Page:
Riparian means “of or relating to the banks of a river.” To see the role of riparian vegetation in reducing erosion, one need only compare the two forks of the San Jacinto River. They provide a stark contrast. But the real story is the role of sand mining in reducing riparian vegetation.
After years of sand mining on the West Fork, much of the shoreline vegetation has been lost and the resulting erosion is staggering. Between I-45 and US59, sand miners have stripped vegetation from approximately 20 square miles of floodplain and floodway (the main channel of a river during a flood).
On the East Fork above the Caney Creek confluence, however, there are no sand mines. The vegetation is lush and the erosion is negligible. Let’s start there for a look at how nature protects us.
A perfect time and place for reflection. A nice place just to “be.”
Now, A Trip up the West Fork
Now, let’s look at the West Fork. It’s vastly different.
Same area. Note steepness of banks where vegetation can no longer take hold, perpetuating cycles of erosion.
Remnants of concrete retaining wall.
Site of a breach in sand mine dike on the West Fork. The mine discharged sediment directly into the river.
The next three images form a series.
The next two images form a before/after pair.
Union Pacific railroad traffic was disrupted for months.
Tree Loss in East End Park Has Already Started
Acres of trees in Kingwood’s East End Park have already started to die back as a result of being buried in dunes 10-15 high. I believe that sand, in large part, from the 750-acre mine upstream on Caney Creek is causing this. Piling as little as six inches of sediment around the base of a tree can kill it.
The website SF Gate describes how this die-back happens. “Soil added around a tree reduces the amount of oxygen available to the roots and slows the rate of gas exchange in and around the roots. There may be less moisture and nutrients available to the roots or too much moisture may remain around the tree’s roots. Inadequate oxygen reaching the roots or microorganisms in the soil around the roots can lead to an accumulation of chemicals that can injure tree roots. The tree’s bark may decay where soil is newly in contact with it. Damage or injury to the tree because of the added soil may not become apparent for several months or years and generally appears as a slow decline followed by death.” The same thing can happen with grasses and smaller trees along riverbanks. Once they die back and there is nothing left to bind the soil…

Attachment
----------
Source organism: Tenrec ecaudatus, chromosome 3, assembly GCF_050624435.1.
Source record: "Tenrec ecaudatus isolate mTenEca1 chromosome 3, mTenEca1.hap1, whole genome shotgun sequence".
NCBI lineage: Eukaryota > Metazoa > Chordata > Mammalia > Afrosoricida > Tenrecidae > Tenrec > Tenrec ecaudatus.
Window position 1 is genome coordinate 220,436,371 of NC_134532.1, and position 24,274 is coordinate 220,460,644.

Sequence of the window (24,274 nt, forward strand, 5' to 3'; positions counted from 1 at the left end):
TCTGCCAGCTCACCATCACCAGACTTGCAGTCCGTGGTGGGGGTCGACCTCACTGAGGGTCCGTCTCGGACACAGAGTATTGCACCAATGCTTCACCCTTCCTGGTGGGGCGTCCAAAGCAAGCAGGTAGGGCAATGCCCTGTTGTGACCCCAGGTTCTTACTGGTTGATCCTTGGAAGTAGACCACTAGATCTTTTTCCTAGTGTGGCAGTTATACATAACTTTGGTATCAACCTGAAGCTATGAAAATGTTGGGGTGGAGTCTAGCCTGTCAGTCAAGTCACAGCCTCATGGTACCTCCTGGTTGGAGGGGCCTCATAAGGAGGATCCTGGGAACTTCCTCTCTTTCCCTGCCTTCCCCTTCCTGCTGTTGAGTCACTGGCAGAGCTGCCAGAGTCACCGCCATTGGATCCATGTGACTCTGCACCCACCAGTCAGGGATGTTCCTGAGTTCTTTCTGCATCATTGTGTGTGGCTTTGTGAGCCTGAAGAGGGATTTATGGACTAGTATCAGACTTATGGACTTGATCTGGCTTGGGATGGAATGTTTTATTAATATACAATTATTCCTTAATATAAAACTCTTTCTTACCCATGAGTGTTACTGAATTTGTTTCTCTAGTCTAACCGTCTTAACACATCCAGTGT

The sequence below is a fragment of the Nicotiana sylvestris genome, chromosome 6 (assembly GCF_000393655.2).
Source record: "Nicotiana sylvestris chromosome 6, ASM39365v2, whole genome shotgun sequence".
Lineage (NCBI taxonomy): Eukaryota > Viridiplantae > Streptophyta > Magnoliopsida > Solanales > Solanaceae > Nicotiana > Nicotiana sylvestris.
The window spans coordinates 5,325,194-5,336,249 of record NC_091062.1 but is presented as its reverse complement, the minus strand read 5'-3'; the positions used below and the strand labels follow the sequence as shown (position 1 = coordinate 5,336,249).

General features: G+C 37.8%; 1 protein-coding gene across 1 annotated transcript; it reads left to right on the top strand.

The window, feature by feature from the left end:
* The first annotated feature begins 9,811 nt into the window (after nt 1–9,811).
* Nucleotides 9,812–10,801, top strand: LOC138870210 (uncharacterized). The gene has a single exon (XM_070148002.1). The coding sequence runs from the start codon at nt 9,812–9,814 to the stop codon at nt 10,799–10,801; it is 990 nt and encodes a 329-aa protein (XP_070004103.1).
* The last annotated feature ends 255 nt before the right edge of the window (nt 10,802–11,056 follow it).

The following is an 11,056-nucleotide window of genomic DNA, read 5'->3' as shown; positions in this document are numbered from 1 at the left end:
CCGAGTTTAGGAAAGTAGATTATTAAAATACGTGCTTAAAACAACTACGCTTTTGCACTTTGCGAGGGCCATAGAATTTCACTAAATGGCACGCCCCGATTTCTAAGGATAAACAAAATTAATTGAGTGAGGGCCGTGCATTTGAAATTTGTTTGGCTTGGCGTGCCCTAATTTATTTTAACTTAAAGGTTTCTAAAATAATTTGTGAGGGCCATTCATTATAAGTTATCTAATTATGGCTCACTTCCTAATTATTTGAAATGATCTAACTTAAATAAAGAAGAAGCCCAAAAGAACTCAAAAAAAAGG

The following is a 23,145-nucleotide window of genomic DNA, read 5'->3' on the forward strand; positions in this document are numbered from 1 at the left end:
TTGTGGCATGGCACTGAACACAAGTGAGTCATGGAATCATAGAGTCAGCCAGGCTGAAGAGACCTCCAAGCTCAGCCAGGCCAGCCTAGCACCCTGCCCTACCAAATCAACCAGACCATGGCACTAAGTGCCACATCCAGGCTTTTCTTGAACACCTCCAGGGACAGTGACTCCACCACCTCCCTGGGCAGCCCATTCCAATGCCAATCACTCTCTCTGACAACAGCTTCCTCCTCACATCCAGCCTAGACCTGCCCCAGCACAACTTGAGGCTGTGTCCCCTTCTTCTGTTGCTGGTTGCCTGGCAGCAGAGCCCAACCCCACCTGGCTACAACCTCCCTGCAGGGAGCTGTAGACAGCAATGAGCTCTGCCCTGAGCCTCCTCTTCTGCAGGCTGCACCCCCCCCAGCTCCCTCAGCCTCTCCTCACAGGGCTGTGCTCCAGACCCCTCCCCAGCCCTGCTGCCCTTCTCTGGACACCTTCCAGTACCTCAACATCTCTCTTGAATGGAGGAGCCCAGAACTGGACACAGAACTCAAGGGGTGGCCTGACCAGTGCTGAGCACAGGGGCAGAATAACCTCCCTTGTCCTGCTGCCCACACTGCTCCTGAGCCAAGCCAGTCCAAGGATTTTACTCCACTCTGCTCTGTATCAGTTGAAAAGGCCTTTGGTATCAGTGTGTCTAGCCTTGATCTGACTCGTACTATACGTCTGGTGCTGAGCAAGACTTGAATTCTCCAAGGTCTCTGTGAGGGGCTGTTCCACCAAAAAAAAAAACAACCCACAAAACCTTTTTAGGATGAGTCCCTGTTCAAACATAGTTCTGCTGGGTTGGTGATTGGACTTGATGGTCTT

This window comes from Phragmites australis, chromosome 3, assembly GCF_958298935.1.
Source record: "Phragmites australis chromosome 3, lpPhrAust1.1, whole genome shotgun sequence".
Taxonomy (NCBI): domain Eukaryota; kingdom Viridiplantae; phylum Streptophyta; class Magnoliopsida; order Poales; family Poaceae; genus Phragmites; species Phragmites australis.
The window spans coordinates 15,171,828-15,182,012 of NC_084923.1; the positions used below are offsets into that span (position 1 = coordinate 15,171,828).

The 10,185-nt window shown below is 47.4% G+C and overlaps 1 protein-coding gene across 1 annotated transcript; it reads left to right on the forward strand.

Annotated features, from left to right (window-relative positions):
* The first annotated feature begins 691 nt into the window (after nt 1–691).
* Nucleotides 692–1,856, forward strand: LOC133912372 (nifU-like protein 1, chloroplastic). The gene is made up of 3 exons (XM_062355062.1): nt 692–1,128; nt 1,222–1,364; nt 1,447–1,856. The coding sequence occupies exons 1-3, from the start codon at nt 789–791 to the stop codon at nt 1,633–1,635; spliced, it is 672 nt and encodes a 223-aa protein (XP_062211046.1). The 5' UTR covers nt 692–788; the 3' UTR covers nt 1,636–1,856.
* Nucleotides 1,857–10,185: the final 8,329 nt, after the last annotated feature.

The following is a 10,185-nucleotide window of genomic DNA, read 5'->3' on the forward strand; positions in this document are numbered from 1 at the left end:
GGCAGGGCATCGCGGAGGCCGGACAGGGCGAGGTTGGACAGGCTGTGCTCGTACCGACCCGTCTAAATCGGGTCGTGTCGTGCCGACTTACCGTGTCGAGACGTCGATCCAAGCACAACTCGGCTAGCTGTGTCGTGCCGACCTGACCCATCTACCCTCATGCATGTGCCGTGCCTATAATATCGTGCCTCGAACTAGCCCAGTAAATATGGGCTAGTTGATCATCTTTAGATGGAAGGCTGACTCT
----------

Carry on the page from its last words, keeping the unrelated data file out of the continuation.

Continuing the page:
“Sediment is the primary pollutant expected from quarry operations.”
The Texas Commission on Environmental Quality says, “Sediment is the primary pollutant expected from quarry operations.” See page 22 of this 2012 report from the Texas Commission on environmental quality about the John Graves Scenic Riverway District on the Brazos. The TCEQ also conducted experiments showing that certain types of revegetation can reduce sediment discharge from mines by 98 percent.
These findings are consistent with Louisiana Best Management Practice Guidelines for Sand Mines. They state that grasses can reduce erosion by 99%.
In the upcoming legislative session, the Lake Houston area needs to push for the creation of a river preservation district like the John Graves. The Graves District excludes sand mines from the 100-year flood plain and floodway where most erosion happens.
All Lake-Houston-area mines are in the FLOODWAY with the exception of one. A floodway is defined as the main channel of the river during a flood. This makes the mines more susceptible to river capture and massive erosion, which can create a downward spiral as we have seen above. Eventually it can lead to loss of property.
Our preservation district would stretch from Lake Conroe to Lake Houston, the primary sources of water for two million people.
The lives, health, homes, and businesses of two million people are certainly worth as much as protecting some scenery.
Posted by Bob Rehak on 12/1/18
449 Days after Hurricane Harvey